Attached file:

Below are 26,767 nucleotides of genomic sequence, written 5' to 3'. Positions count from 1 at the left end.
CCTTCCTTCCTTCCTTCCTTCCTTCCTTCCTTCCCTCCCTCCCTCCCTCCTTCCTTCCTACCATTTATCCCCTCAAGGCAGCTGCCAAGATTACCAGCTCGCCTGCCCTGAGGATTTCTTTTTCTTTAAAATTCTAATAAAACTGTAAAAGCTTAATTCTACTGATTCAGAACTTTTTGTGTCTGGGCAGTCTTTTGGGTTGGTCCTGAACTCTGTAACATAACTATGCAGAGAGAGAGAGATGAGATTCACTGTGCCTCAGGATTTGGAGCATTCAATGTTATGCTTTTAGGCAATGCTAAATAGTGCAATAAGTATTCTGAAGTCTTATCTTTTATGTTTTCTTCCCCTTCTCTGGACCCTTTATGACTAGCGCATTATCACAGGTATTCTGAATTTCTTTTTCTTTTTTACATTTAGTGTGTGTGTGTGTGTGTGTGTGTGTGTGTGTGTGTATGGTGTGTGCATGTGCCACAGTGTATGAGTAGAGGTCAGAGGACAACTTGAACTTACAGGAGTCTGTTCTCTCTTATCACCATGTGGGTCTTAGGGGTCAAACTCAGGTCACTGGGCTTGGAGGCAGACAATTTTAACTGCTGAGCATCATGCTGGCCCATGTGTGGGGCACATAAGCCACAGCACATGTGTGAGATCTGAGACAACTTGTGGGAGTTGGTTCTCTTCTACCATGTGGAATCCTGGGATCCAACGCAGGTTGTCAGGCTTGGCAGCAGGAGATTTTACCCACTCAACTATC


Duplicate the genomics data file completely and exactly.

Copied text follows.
Below are 26,767 nucleotides of genomic sequence, written 5' to 3'. Positions count from 1 at the left end.
CCTTCCTTCCTTCCTTCCTTCCTTCCTTCCTTCCCTCCCTCCCTCCCTCCTTCCTTCCTACCATTTATCCCCTCAAGGCAGCTGCCAAGATTACCAGCTCGCCTGCCCTGAGGATTTCTTTTTCTTTAAAATTCTAATAAAACTGTAAAAGCTTAATTCTACTGATTCAGAACTTTTTGTGTCTGGGCAGTCTTTTGGGTTGGTCCTGAACTCTGTAACATAACTATGCAGAGAGAGAGAGATGAGATTCACTGTGCCTCAGGATTTGGAGCATTCAATGTTATGCTTTTAGGCAATGCTAAATAGTGCAATAAGTATTCTGAAGTCTTATCTTTTATGTTTTCTTCCCCTTCTCTGGACCCTTTATGACTAGCGCATTATCACAGGTATTCTGAATTTCTTTTTCTTTTTTACATTTAGTGTGTGTGTGTGTGTGTGTGTGTGTGTGTGTGTGTATGGTGTGTGCATGTGCCACAGTGTATGAGTAGAGGTCAGAGGACAACTTGAACTTACAGGAGTCTGTTCTCTCTTATCACCATGTGGGTCTTAGGGGTCAAACTCAGGTCACTGGGCTTGGAGGCAGACAATTTTAACTGCTGAGCATCATGCTGGCCCATGTGTGGGGCACATAAGCCACAGCACATGTGTGAGATCTGAGACAACTTGTGGGAGTTGGTTCTCTTCTACCATGTGGAATCCTGGGATCCAACGCAGGTTGTCAGGCTTGGCAGCAGGAGATTTTACCCACTCAACTATC